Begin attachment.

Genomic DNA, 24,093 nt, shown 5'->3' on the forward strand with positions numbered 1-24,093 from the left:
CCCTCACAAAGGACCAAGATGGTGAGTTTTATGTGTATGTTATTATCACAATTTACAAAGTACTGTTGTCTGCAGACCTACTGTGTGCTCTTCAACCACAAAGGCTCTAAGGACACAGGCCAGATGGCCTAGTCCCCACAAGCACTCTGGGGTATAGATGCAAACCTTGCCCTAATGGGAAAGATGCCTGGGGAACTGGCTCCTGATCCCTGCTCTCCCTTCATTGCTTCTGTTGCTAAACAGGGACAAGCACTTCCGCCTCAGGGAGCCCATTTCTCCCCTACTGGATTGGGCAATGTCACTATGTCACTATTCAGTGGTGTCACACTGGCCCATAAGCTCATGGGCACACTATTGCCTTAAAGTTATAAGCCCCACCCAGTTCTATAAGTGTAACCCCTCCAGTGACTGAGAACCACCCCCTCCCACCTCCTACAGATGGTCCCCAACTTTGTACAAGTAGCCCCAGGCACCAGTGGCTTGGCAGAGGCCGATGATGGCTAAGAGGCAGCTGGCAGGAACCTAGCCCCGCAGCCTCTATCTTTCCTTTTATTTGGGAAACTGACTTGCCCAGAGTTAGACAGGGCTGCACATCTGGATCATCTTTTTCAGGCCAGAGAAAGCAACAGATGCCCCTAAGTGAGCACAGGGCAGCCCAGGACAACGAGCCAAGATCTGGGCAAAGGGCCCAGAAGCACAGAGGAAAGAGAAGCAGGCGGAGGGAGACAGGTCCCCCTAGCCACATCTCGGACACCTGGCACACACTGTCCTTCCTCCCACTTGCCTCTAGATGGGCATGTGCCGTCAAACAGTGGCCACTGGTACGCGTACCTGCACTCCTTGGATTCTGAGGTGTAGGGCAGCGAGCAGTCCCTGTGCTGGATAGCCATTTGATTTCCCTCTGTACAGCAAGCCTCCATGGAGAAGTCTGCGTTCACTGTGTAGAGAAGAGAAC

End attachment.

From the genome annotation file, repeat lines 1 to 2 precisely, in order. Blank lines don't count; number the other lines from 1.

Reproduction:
Genomic DNA, 24,093 nt, shown 5'->3' on the forward strand with positions numbered 1-24,093 from the left:
CCCTCACAAAGGACCAAGATGGTGAGTTTTATGTGTATGTTATTATCACAATTTACAAAGTACTGTTGTCTGCAGACCTACTGTGTGCTCTTCAACCACAAAGGCTCTAAGGACACAGGCCAGATGGCCTAGTCCCCACAAGCACTCTGGGGTATAGATGCAAACCTTGCCCTAATGGGAAAGATGCCTGGGGAACTGGCTCCTGATCCCTGCTCTCCCTTCATTGCTTCTGTTGCTAAACAGGGACAAGCACTTCCGCCTCAGGGAGCCCATTTCTCCCCTACTGGATTGGGCAATGTCACTATGTCACTATTCAGTGGTGTCACACTGGCCCATAAGCTCATGGGCACACTATTGCCTTAAAGTTATAAGCCCCACCCAGTTCTATAAGTGTAACCCCTCCAGTGACTGAGAACCACCCCCTCCCACCTCCTACAGATGGTCCCCAACTTTGTACAAGTAGCCCCAGGCACCAGTGGCTTGGCAGAGGCCGATGATGGCTAAGAGGCAGCTGGCAGGAACCTAGCCCCGCAGCCTCTATCTTTCCTTTTATTTGGGAAACTGACTTGCCCAGAGTTAGACAGGGCTGCACATCTGGATCATCTTTTTCAGGCCAGAGAAAGCAACAGATGCCCCTAAGTGAGCACAGGGCAGCCCAGGACAACGAGCCAAGATCTGGGCAAAGGGCCCAGAAGCACAGAGGAAAGAGAAGCAGGCGGAGGGAGACAGGTCCCCCTAGCCACATCTCGGACACCTGGCACACACTGTCCTTCCTCCCACTTGCCTCTAGATGGGCATGTGCCGTCAAACAGTGGCCACTGGTACGCGTACCTGCACTCCTTGGATTCTGAGGTGTAGGGCAGCGAGCAGTCCCTGTGCTGGATAGCCATTTGATTTCCCTCTGTACAGCAAGCCTCCATGGAGAAGTCTGCGTTCACTGTGTAGAGAAGAGAAC